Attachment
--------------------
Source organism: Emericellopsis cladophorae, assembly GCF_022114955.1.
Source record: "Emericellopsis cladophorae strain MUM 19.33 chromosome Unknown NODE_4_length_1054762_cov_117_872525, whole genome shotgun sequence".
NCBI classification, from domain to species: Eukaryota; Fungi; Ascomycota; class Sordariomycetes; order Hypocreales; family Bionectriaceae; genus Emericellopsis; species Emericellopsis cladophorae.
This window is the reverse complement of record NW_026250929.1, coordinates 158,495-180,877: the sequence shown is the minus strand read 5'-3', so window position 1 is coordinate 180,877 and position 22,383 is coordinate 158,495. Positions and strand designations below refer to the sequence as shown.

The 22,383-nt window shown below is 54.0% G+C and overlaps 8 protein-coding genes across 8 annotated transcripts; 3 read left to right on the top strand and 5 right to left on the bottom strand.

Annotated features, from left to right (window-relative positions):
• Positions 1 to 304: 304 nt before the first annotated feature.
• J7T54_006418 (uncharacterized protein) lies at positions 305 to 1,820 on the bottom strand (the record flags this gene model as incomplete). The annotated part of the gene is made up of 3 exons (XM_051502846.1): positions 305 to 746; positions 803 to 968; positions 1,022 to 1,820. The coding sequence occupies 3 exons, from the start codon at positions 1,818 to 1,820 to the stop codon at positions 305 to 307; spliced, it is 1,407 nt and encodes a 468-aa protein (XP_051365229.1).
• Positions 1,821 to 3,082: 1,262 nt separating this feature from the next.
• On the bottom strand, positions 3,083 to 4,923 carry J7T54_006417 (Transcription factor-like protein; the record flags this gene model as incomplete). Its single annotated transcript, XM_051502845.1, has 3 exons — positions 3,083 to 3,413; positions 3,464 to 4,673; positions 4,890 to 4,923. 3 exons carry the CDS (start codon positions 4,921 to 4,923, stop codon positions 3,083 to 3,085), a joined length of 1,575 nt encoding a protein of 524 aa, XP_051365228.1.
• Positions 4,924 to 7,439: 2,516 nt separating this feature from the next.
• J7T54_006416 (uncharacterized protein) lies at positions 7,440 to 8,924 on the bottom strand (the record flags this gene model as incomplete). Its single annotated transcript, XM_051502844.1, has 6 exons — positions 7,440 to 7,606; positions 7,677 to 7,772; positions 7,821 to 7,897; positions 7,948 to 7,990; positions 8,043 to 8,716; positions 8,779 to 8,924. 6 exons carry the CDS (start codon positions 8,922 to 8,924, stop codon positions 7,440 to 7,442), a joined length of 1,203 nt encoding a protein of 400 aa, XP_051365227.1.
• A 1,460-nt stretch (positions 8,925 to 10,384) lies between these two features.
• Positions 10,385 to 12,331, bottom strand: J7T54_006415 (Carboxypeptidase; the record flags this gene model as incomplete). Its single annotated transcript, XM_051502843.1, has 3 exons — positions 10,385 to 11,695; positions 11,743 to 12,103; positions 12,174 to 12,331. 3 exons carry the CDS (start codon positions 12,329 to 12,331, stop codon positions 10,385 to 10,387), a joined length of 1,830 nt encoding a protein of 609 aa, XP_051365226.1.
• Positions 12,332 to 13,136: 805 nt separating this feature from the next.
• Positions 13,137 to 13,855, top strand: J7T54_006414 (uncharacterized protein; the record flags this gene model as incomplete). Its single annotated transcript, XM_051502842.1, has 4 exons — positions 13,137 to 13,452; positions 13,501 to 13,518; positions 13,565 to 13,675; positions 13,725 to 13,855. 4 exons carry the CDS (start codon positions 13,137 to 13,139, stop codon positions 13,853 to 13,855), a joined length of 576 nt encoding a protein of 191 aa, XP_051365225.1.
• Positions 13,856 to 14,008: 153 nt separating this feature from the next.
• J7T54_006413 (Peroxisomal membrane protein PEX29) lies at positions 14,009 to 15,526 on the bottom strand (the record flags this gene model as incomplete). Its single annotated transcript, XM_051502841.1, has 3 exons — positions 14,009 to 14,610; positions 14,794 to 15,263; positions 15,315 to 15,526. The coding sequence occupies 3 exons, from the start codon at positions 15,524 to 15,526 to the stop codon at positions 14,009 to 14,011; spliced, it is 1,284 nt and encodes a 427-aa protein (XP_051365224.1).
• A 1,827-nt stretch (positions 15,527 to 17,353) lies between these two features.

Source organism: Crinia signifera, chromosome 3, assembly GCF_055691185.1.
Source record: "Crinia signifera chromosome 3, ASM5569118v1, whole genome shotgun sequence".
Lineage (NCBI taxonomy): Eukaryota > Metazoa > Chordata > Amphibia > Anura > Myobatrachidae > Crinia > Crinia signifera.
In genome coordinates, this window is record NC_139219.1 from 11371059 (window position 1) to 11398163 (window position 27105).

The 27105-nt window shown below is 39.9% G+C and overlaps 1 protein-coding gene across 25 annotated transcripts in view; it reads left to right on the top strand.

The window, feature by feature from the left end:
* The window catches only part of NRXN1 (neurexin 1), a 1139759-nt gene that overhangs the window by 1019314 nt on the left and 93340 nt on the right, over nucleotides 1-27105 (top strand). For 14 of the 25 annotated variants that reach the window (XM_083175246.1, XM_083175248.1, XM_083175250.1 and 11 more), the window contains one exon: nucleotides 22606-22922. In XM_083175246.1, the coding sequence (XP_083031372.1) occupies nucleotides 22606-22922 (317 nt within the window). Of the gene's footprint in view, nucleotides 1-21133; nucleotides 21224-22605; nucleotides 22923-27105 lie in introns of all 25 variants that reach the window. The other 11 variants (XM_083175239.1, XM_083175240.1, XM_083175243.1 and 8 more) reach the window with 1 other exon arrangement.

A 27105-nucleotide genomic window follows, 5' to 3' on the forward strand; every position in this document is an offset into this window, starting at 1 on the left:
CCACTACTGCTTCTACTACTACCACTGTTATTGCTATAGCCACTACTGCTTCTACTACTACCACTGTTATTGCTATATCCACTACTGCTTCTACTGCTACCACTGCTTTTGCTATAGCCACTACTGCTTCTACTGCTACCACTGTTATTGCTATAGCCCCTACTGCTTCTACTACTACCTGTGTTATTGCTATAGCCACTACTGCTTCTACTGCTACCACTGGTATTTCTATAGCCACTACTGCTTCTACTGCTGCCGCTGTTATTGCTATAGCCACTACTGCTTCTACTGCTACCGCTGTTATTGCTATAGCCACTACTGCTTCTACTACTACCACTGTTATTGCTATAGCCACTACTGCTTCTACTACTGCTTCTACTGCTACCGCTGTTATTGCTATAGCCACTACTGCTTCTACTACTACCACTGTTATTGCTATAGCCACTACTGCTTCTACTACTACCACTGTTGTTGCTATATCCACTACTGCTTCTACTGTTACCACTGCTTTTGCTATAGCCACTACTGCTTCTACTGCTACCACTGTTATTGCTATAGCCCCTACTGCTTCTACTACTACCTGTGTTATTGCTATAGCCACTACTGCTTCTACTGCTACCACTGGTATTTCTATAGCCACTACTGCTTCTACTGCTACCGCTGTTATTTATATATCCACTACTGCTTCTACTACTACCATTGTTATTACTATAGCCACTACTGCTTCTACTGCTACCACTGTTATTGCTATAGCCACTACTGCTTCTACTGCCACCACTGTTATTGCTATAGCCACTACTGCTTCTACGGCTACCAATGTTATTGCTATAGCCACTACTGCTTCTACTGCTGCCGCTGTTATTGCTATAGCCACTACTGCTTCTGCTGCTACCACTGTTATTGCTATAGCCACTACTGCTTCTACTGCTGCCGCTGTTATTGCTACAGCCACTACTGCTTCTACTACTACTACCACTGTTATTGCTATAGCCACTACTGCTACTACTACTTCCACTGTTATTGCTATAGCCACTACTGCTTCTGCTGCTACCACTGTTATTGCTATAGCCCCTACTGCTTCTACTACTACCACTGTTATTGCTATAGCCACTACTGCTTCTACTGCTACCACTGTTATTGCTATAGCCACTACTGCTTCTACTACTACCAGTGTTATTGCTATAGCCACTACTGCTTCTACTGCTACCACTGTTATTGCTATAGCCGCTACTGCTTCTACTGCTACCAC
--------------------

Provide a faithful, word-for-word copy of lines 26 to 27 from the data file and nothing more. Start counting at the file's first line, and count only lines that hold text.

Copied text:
* The window catches only part of NRXN1 (neurexin 1), a 1139759-nt gene that overhangs the window by 1019314 nt on the left and 93340 nt on the right, over nucleotides 1-27105 (top strand). For 14 of the 25 annotated variants that reach the window (XM_083175246.1, XM_083175248.1, XM_083175250.1 and 11 more), the window contains one exon: nucleotides 22606-22922. In XM_083175246.1, the coding sequence (XP_083031372.1) occupies nucleotides 22606-22922 (317 nt within the window). Of the gene's footprint in view, nucleotides 1-21133; nucleotides 21224-22605; nucleotides 22923-27105 lie in introns of all 25 variants that reach the window. The other 11 variants (XM_083175239.1, XM_083175240.1, XM_083175243.1 and 8 more) reach the window with 1 other exon arrangement.

A 27105-nucleotide genomic window follows, 5' to 3' on the forward strand; every position in this document is an offset into this window, starting at 1 on the left: